3. Drea's Gravatar Comment by Drea on August 11th, 2008 at 11:53 am

    Dan, I think that you can get together with a bunch of other consumers and build a lawsuit–after all, the Feds have proof of the theft. If the retailers didn’t tell you, you could also send them a letter or call and complain, which might get you a gift card, who knows…

  4. Robert Barr's Gravatar Comment by Robert Barr on August 11th, 2008 at 12:48 pm

    Drea,

    You guys really have to activate editing :) I go back and read my posts and I look and sound like a lunatic! Not to mention my rants don’t lend themselves to spell checking and proper word use!

    Robert

  5. Marsram's Gravatar Comment by Marsram on September 5th, 2008 at 6:16 pm

    First of all, these companies have a legasl obligation to inform all investors (stocks and otherwise) and customers (product/services buying inverstors) if security has been breached. What if officials didn’t tell residents about Hurricane Katrina? Those officials would not have a JOB. What if a company collapses and identities have been stolen and know one knows it, until some terrorists have boughten our spaten? JUst watch some of the b-cheap disaster movies of the 70′s, and see what might happen when you don’t tell anyone, while they party, that you cut corners on the 80 story building you were contracted for in the heart of downtown Los Angeles. Oh, oh. Can anyone sing, “We may never love like this again”?

    Identity theft is a huge problem, being the dark side of our internet. If a company is given leeway to not inform its public, then they will be held accountable, as all contractual accountability has been breached by what is termed as, ‘breach of communications’, which leads to abuses of all kinds. Meanwhile, all investors (customers (even potential) included) have the right to know, merely, though not confined, for the sake of their own personal protection. Any company that supercedes this is doing so out of line of corporate (DBA’s, etc.) code of ethics.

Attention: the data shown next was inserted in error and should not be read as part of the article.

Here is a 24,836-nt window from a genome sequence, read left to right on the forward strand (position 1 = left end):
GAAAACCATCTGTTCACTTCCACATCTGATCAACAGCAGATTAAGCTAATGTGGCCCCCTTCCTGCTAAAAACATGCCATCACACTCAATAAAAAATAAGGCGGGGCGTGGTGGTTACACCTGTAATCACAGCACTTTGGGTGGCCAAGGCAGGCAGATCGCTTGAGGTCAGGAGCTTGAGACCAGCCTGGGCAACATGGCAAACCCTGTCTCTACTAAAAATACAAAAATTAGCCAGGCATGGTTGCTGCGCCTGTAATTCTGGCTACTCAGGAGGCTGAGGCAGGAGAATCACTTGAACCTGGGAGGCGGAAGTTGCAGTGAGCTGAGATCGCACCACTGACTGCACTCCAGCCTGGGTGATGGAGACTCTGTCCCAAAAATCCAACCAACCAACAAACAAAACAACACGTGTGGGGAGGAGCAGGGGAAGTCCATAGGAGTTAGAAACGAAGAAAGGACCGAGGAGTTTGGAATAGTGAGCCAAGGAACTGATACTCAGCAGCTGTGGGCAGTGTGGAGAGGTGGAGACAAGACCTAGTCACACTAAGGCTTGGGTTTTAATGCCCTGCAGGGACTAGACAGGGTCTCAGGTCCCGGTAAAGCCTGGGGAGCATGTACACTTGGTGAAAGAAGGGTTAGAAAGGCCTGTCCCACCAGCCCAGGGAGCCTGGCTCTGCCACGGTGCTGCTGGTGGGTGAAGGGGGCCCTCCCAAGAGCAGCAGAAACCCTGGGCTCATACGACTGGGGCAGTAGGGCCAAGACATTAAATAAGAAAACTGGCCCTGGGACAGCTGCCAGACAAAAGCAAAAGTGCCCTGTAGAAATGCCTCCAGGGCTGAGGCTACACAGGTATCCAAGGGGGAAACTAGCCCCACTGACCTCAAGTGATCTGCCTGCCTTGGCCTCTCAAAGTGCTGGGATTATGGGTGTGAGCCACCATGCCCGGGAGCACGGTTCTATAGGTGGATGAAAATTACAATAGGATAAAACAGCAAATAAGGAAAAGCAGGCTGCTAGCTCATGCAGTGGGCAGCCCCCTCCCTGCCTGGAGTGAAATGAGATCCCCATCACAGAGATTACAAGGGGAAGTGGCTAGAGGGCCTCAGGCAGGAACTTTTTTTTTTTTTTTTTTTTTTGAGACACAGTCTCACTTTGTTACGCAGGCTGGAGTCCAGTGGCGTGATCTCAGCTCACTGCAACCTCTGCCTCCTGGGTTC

While we are suffering because of too many corporation scandals already, why should we tolerate this damaging reality, when we have paid for what has been rightfully ours along, being our indentity.

  6. Marsram's Gravatar Comment by Marsram on September 5th, 2008 at 6:27 pm

    Misspelled, legal in above response. There once was a time, if you bought the darned thing, the darned thing is yours! Now… sign this product agreement, you’re only leasing this, and that. Don’t do this with this product and don’t do that, meanwhile, oh, oh, your ID has been stolen… but… not sorry we didn’t tell you, because then you would have lost confidence in US and our stocks would have fallen, and we would have to give up some of the cavier. There was a time when you’d call a company, and they had better answer in three rings, or watch out! Now… they put you on with a computer and musak for forty minutes, while your whole household is probably being monitored by your telephone on hold. Lol. Peace to all.

  7. Marsram's Gravatar Comment by Marsram on September 5th, 2008 at 6:28 pm

    Oh, and God Bless America!

  8. Marsram's Gravatar Comment by Marsram on September 5th, 2008 at 6:40 pm

    Robert, you’re not the only one who has misspelled words. I just reread my document, and realized my clerical errors. Oh, well, you all got the message, I hope? Lots of Love.